Holly believes gifs can titillate women in ways that porn videos can’t: “[I]deas often fail at being good or believable or non-skeevy the whole way through (especially for women!) but most anything can be sexy for 2.2 seconds.”

Appreciative fans send Holly audio recordings of themselves masturbating, nude selfies, their sex stories, and the gifs and videos that got them off. Holly curates them all into Tumblr packages to be reblogged. She says opening up her blog to submissions made it possible for everyone to “have the opportunity to be a ‘sex blogger’ for a Warhol-sized fifteen minutes.” Her blog is considered so helpful that a sex therapist once directed a patient towards her site because, according to Holly, the therapist said, “there are pictures that will show you EXACTLY what to do.”

Orgasmictipsforgirls is an example of how the power of porn fandom comes not only from the loops of sex themselves, but also from the loops of feedback created between “prosumers.” It’s this intense, intimate community that fandom is actively fostering through curated loops of desire exchanged between Tumblrs. Citing academic Karen Hellekson’s previous work on fan economies, “Giffing a fuck” says that fandom gifs rely on “giving, receiving and reciprocating” works that reinforce bonds between users: “the gift of artwork or text is repetitively exchanged for the gift of reaction, which is itself exchanged, with the goal of creating and maintaining social solidarity.” Seeing hundreds of notes and reblogs to your gifs isolating that one ass slap is a confirmation that you weren’t the only person to find this hot.

“Reading about other people’s marathon training doesn’t make you fit, but reading other people’s sex stories can get you off.”

But Holly recognizes the limits to using porn gifs is their source material: “The huge weakness is that it’s still made out of ‘Porn From The Porn Industry’ so visually the blog is way, WAY whiter, skinnier, hairless etc. than I’d ever choose it to be.” The all-inclusive, celebratory messages of “Anyone Can Fuck!” and “’People Don’t Give A Shit What You Look Like, Trust Me” that Holly wants to give followers clashes with the limiting spectrum of bodies she’s curating from. It’s a reminder that even when gifs are purposefully taken out of contexts, they are still subject to them through the kinds of bodies the images use.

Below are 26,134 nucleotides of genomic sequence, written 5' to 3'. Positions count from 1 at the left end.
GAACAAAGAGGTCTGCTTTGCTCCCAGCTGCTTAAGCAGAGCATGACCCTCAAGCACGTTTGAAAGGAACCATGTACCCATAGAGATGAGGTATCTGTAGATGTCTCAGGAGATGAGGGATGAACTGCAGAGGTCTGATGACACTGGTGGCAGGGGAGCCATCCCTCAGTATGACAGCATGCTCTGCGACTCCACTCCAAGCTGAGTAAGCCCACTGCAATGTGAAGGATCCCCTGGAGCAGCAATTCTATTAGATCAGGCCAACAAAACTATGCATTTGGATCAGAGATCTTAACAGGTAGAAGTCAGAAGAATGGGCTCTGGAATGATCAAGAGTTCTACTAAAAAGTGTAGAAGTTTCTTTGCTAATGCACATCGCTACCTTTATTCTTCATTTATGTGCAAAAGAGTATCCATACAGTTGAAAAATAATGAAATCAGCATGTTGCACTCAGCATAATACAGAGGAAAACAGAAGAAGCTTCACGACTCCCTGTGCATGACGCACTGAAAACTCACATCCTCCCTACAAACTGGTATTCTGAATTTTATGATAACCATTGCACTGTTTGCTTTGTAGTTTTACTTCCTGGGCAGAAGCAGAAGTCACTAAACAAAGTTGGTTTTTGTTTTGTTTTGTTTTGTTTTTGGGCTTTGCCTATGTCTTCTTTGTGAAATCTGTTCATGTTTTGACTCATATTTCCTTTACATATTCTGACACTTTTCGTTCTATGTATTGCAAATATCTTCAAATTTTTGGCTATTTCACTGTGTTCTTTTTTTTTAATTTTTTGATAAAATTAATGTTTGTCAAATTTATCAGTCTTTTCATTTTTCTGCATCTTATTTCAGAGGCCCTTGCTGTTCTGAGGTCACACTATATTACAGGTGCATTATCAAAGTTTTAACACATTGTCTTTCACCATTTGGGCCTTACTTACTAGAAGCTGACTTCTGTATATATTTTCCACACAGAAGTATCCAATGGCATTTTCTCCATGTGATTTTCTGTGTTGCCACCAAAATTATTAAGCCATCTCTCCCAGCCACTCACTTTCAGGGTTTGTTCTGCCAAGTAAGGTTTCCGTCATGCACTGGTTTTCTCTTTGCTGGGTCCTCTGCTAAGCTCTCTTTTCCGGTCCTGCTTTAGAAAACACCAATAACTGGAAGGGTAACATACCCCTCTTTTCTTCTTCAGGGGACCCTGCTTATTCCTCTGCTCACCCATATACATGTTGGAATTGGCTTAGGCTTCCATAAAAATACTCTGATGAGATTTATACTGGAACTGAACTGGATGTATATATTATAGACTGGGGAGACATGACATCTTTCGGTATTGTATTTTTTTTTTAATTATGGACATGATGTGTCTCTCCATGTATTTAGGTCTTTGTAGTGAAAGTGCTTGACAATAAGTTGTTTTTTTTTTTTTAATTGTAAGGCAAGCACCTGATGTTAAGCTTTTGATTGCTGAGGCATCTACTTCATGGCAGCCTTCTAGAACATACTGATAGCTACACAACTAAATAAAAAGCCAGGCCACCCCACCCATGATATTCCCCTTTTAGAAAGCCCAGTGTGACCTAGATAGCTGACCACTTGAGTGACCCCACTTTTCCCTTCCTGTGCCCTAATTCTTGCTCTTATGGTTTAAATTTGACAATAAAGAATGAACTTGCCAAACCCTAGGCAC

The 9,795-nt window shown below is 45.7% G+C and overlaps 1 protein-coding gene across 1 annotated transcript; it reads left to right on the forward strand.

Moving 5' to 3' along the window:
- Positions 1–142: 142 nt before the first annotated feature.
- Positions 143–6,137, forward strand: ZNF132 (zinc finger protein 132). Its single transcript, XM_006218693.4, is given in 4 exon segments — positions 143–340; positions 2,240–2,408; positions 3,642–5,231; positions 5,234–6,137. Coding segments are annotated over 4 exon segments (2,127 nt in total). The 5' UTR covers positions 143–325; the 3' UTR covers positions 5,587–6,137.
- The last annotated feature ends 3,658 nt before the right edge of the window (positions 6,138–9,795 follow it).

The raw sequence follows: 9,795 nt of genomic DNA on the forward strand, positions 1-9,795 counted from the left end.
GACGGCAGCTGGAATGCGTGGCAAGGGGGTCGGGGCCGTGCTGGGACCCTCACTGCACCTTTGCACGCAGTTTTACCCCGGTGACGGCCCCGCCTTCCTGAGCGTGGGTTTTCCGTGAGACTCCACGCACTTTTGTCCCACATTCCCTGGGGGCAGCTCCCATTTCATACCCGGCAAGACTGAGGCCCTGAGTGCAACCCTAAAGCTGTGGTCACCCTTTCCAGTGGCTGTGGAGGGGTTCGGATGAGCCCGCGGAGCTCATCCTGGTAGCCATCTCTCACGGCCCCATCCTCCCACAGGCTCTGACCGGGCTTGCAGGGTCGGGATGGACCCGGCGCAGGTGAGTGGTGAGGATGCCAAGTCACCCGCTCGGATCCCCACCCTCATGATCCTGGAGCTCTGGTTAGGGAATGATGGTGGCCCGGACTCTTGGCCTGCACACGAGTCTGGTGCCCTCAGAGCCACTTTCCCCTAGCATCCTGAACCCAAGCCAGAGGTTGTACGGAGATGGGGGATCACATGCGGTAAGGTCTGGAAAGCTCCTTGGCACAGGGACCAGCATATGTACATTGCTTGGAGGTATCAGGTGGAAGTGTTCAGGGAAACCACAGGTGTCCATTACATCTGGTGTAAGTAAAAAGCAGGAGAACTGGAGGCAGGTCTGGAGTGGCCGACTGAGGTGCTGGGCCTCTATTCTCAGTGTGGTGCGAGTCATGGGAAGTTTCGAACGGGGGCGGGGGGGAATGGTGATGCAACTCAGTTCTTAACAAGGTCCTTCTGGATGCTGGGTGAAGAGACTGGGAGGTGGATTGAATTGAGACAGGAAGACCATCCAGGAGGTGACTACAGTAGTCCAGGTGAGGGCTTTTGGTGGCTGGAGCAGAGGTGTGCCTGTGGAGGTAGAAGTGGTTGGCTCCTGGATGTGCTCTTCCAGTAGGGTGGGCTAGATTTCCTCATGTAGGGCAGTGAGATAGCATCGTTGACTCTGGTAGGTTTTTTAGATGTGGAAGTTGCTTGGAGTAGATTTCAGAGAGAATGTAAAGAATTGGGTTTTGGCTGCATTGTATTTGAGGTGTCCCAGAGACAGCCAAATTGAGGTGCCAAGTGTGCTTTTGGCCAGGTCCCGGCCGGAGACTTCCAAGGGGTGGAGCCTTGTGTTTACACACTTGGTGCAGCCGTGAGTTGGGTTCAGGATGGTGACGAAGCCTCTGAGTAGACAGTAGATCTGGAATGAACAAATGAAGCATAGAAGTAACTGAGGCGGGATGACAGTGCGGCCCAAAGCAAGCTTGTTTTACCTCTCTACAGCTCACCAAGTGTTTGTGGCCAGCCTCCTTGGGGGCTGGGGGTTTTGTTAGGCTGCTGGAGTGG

Gifs create ephemeral moments of pleasure that impact people far beyond their second-long loops. Scrolling through these explicit dashboards, I will sometimes pause between gifs of explicit body-slapping fucking, arrested by a woman’s captured, open expression of lust. On photography, literary theorist Roland Barthes called these arresting moments the “element which rises from the scene, shoots out of it like an arrow, and pierces [you].” What pierced this one gif curator and compelled them to make this gif is now, in turn, piercing me. ‘Do I look like that?’ I’ll wonder. It’s still rare enough for me to see women’s pleasure on screens that gifs like these do feel like gifts. In porn, I’d have to rewind. In sex, there’s no replay button. But here I can linger freely.

We Asked, You Answered: Social Media Confessions

We asked you to share your deepest, darkest social media confessions with us; things that you have done and things that have been done to you. Here is a selection of some of the entries we received.

By the Editors

 

We asked you to share your deepest, darkest social media confessions with us; things that you have done and things that have been done to you. Here is a selection of some of the entries we received. Our biggest takeaway? We are not alone.

I allowed an ex boyfriend’s social media to make me doubt my career choices.


I found an old high school friend who made significantly different life choices than I did on Facebook and even though I knew I didn’t want what she had – husband and two kids before age 28, born-again Christian, I’d obsess over every photo, every update for some clear proof that she was doing it wrong and I was doing it right, to the point where I had to unfriend her because of the habit.


I once became obsessed with a Tinder fling looking at my mundane Instagram stories from selfies to NYC architecture to food porn. He would look every day but not like at any of my actual Instagram posts. I would sometimes post Instagram stories knowing that he would look. He was one of those guys that would barely text, and I was trying to get his attention. I still don’t get why he wanted to lurk on my Instagram, but not engage me more than that?